Asset Protection Using a Trust
Revocable Living Trusts: Asset Protection
Broadly speaking, when asset protection is the goal, a revocable living trust may not be the appropriate choice for this exact purpose. A settlor, or in other words the person who created the trust, will fundamentally hold primary control and possession of all trust assets, which also means this person may remove an asset from the trust or even change the trust’s conditions whenever they’d like, all the while the trust itself is simply there to hold title to the assets. If a creditor were to win a legal decision vs the settlor, the court may rule for the payout of the trust’s assets to settle the creditor’s claim.
While a revocable trust will not offer your family asset protection, they do have some additional benefits when it comes to estate planning. For instance, a trust can be useful for circumventing probate fees if the settlor passes away.
Irrevocable Asset Protection Trusts
For any matter which concerns correctly protecting your assets, you should choose an irrevocable trust. As the name itself suggests, once this specific type of trust is established, you will not be able to revoke it by changing its terms, nor will you have the authority to control the trust’s assets.
In this case, the trust’s assets themselves are controlled by the trustee, which is the fancy term for the person who is assigned to manage the trust, and because of this, any modifications or distributions are solely at the trustee’s discretion. When a creditor files a lawsuit against you, the assets within your trust will most likely not be considered yours. So if the creditor then wins a judgment against you, the likelihood will be much greater that any assets residing in your irrevocable trust will be well protected.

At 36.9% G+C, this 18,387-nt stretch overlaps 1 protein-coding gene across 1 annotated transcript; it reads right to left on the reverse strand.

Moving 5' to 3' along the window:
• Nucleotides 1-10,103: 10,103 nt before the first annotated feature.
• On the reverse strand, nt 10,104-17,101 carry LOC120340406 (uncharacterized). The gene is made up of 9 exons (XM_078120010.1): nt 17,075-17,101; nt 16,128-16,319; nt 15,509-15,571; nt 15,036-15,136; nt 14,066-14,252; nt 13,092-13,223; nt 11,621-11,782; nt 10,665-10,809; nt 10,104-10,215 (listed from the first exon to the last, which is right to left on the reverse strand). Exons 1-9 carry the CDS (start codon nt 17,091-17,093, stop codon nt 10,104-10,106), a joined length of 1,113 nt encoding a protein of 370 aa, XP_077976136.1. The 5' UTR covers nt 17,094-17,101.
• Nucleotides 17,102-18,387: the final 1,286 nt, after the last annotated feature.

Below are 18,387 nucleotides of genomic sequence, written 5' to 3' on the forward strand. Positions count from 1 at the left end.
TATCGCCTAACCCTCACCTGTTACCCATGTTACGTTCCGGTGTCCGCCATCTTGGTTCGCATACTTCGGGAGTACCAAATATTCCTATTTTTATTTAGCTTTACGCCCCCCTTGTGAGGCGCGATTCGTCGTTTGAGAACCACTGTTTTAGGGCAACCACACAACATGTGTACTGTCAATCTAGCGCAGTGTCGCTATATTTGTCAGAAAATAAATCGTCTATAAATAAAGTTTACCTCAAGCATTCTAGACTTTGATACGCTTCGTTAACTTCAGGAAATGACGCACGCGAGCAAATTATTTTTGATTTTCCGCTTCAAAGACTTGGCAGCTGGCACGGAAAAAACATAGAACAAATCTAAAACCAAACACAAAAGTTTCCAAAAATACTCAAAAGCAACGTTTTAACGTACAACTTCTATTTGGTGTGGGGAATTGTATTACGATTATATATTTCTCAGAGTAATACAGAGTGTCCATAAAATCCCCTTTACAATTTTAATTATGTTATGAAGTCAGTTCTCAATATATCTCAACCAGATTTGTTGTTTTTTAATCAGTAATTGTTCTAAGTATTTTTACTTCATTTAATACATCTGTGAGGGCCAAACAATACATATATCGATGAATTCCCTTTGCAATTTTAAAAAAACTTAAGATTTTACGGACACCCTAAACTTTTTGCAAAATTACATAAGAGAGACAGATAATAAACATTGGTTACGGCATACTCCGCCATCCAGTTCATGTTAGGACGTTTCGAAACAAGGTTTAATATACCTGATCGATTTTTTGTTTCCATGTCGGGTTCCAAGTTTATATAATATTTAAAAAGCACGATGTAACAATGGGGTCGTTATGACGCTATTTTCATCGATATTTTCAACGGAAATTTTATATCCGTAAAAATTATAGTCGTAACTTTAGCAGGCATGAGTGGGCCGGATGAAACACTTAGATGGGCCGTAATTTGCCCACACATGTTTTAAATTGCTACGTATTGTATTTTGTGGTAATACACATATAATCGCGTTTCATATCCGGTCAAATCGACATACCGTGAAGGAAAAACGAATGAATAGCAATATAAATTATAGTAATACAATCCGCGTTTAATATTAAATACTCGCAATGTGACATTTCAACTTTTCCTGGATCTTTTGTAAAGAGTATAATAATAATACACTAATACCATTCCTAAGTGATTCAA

Protection Trust Using Domestic Assets
The following are two types of irrevocable trusts that will work as an asset protection vehicle: foreign asset protection trusts and domestic asset protection trusts. Domestic asset protection trusts can be formed in the U.S. within any of the states that offer legislation authorizing the formation of such trusts. Not every state provides for asset protection trusts, so it’s imperative that you meet with an estate planning attorney to determine exactly which state near you is best suited for such trusts. Nevertheless, as these trusts have grown in popularity, many states are starting to recognize the legal status of this type of trust.
We should also mention that it will be less costly to set up an asset protection trust in the U.S. than it would be to create a foreign asset protection trust. This is because this type of trust is fairly new, and so the case law concerning their status is constantly shifting, which will add an additional level of uncertainty to their capacity to correctly protect your assets. Many states mandate a limitation period during which assets which are transferred into these trusts may remain vulnerable to creditors, so be careful.